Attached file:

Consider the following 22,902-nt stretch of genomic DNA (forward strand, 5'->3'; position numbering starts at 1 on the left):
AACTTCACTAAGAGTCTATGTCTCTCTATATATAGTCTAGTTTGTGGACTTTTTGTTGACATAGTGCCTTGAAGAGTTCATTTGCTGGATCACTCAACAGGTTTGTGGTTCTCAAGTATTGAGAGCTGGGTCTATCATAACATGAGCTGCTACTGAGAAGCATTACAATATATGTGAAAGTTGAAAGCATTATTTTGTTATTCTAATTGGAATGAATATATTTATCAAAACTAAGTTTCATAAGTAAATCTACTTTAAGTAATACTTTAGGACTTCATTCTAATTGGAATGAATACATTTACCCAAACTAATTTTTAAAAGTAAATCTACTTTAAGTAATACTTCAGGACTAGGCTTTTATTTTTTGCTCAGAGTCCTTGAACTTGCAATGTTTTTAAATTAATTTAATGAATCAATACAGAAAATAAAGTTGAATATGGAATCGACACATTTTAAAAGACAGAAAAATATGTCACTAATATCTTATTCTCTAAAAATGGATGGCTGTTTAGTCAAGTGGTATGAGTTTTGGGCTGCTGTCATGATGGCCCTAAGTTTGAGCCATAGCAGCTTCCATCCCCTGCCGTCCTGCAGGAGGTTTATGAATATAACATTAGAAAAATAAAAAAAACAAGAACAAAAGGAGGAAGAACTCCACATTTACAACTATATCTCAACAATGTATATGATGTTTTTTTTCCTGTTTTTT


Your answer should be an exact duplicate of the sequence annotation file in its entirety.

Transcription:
Consider the following 22,902-nt stretch of genomic DNA (forward strand, 5'->3'; position numbering starts at 1 on the left):
AACTTCACTAAGAGTCTATGTCTCTCTATATATAGTCTAGTTTGTGGACTTTTTGTTGACATAGTGCCTTGAAGAGTTCATTTGCTGGATCACTCAACAGGTTTGTGGTTCTCAAGTATTGAGAGCTGGGTCTATCATAACATGAGCTGCTACTGAGAAGCATTACAATATATGTGAAAGTTGAAAGCATTATTTTGTTATTCTAATTGGAATGAATATATTTATCAAAACTAAGTTTCATAAGTAAATCTACTTTAAGTAATACTTTAGGACTTCATTCTAATTGGAATGAATACATTTACCCAAACTAATTTTTAAAAGTAAATCTACTTTAAGTAATACTTCAGGACTAGGCTTTTATTTTTTGCTCAGAGTCCTTGAACTTGCAATGTTTTTAAATTAATTTAATGAATCAATACAGAAAATAAAGTTGAATATGGAATCGACACATTTTAAAAGACAGAAAAATATGTCACTAATATCTTATTCTCTAAAAATGGATGGCTGTTTAGTCAAGTGGTATGAGTTTTGGGCTGCTGTCATGATGGCCCTAAGTTTGAGCCATAGCAGCTTCCATCCCCTGCCGTCCTGCAGGAGGTTTATGAATATAACATTAGAAAAATAAAAAAAACAAGAACAAAAGGAGGAAGAACTCCACATTTACAACTATATCTCAACAATGTATATGATGTTTTTTTTCCTGTTTTTT